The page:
Texas cop never ID'd himself as police before fatally shooting Atatiana Jefferson in her own home: Official
A white police officer responding to a call early Saturday for a welfare check at a home in Fort Worth, Texas, fired a shot into a bedroom window, striking and killing a 28-year-old black woman who a neighbor said was not a threat. Relatives of the woman who was fatally shot identified her as Atatiana Jefferson, and said she worked as a human resources officer for a Fort Worth company and that she lived in the home with an 8-year-old nephew, Dallas ABC affiliate WFAA reported. During a news conference on Sunday afternoon, Fort Worth Police Lt. Brandon O'Neil said the officer who opened fire on Jefferson never identified himself as a police officer.
- World Yahoo News UK
Charlotte Charles and Tim Dunn will meet Anne Sacolas early next week in an attempt to "get some closure for their family".
- World AFP
Tens of thousands of rescuers worked through the pre-dawn hours Monday to reach people trapped by landslides and floods in Japan caused by a powerful typhoon that has killed up to 35, officials and local media said. Typhoon Hagibis moved away from land on Sunday morning, but while it largely spared the capital, it left a trail of destruction in surrounding regions. More than 100,000 rescuers -- including 31,000 troops -- clawed through debris overnight Sunday to Monday to reach people trapped after torrential rain caused landslides and filled rivers until they burst their banks.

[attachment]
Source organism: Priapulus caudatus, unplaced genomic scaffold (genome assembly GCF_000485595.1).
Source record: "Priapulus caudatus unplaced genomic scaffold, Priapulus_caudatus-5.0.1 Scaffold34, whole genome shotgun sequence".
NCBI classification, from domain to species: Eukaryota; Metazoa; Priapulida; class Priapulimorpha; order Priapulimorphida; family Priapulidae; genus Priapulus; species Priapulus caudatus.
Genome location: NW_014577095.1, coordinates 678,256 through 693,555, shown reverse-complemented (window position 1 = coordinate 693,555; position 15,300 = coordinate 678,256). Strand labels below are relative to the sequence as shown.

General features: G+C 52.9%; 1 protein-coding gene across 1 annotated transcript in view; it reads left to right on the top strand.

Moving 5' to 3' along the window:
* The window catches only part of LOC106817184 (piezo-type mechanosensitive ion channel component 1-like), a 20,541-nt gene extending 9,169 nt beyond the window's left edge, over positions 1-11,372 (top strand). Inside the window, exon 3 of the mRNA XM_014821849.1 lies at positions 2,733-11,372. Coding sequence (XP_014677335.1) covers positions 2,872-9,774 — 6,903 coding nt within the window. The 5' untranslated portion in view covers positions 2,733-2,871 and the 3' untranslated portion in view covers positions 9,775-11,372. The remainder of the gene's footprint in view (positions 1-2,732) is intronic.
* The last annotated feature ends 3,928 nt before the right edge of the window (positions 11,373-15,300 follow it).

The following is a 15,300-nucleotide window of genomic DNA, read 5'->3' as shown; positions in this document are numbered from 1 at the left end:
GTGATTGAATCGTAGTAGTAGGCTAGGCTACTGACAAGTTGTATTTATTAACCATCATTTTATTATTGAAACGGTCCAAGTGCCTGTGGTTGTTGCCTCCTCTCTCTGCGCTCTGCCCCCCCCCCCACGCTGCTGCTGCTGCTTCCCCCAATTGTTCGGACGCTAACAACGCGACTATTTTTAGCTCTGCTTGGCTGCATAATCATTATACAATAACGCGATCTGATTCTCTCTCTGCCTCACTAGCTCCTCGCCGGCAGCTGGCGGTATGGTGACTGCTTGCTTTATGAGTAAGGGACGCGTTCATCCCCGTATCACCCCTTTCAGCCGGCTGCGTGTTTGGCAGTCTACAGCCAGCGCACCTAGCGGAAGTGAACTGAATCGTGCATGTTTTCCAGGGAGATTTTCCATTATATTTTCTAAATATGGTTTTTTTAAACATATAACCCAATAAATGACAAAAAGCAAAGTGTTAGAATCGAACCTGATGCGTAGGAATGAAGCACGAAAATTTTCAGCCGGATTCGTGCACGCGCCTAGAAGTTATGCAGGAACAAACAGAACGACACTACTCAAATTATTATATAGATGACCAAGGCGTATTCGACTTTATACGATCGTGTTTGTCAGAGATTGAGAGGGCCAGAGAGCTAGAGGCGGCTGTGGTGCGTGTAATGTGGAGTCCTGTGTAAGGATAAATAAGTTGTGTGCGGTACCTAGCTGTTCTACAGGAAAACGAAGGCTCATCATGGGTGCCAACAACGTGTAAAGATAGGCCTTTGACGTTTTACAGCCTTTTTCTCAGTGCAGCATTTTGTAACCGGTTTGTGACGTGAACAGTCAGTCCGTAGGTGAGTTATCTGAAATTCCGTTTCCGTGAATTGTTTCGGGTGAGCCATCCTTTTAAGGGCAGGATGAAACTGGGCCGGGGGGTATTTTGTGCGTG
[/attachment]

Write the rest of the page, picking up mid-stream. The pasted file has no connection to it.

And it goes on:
- U.S. Associated Press
The family of a missing Utah tech executive has called off a search for her after police reported that a body was found inside a parked car in the San Francisco Bay Area. Police in San Jose said the body was discovered Saturday in an area where Erin Valenti's family had been searching. "While we were praying for a different outcome, we are so appreciative for the help and support you have given," according to a Facebook post by the group Help Find Erin Valenti.